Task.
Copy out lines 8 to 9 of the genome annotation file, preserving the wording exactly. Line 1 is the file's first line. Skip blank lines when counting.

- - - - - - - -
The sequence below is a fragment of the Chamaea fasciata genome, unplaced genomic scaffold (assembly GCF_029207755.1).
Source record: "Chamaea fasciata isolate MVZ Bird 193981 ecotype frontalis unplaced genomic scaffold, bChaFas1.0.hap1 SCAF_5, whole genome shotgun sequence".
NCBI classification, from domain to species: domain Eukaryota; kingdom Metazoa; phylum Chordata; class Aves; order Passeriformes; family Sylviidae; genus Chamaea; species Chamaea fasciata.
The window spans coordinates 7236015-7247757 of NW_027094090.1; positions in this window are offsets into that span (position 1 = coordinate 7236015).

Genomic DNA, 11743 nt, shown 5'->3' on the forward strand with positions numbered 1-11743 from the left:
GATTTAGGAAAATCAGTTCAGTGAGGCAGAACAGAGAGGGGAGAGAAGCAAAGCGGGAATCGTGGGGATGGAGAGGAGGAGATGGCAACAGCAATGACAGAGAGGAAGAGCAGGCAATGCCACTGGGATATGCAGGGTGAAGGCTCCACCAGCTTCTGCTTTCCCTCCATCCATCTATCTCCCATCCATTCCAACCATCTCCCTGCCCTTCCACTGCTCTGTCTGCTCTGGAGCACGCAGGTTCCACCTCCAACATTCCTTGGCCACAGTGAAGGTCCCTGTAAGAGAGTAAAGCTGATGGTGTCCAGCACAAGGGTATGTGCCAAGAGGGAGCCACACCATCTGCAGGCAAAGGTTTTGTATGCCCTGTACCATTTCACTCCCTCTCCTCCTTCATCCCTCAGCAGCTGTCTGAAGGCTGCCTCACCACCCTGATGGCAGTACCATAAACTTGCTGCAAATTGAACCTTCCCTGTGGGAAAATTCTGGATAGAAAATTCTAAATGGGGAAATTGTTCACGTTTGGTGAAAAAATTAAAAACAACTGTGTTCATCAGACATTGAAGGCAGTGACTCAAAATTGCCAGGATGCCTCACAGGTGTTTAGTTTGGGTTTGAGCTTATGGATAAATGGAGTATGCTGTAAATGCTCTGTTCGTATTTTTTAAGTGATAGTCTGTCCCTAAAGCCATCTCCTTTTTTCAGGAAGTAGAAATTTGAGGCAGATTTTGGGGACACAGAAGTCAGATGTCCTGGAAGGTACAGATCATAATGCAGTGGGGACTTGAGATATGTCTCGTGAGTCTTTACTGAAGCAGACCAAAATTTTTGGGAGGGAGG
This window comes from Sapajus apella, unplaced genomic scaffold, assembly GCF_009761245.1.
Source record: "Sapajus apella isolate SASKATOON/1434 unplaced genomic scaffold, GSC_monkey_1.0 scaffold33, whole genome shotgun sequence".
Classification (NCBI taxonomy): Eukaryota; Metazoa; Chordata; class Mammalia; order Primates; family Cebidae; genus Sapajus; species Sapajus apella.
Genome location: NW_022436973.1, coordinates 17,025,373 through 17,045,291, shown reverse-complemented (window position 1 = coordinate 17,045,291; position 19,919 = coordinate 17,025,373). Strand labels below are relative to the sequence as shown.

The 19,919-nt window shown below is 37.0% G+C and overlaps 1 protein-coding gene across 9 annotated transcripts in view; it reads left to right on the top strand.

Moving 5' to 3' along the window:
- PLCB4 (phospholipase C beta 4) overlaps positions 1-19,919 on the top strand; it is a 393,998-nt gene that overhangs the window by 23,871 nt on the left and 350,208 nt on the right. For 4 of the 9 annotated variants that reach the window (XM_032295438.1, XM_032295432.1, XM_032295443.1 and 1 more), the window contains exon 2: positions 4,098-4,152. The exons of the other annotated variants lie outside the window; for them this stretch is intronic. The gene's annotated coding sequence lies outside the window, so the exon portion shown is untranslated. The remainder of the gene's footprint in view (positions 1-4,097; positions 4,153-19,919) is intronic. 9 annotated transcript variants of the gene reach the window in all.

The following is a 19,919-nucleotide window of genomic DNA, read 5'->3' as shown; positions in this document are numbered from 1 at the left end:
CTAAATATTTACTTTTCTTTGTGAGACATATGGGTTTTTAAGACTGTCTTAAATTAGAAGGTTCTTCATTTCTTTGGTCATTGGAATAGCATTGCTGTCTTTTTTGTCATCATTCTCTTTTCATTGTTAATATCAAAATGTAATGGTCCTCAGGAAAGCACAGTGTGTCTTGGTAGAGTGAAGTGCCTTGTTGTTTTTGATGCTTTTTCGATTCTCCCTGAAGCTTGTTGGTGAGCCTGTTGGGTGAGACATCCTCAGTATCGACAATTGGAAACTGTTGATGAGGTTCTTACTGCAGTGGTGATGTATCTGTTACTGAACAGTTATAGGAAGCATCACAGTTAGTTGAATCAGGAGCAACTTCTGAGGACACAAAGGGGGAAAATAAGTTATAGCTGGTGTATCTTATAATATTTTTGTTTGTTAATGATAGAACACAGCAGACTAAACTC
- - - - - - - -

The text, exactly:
Source record: "Sapajus apella isolate SASKATOON/1434 unplaced genomic scaffold, GSC_monkey_1.0 scaffold33, whole genome shotgun sequence".
Classification (NCBI taxonomy): Eukaryota; Metazoa; Chordata; class Mammalia; order Primates; family Cebidae; genus Sapajus; species Sapajus apella.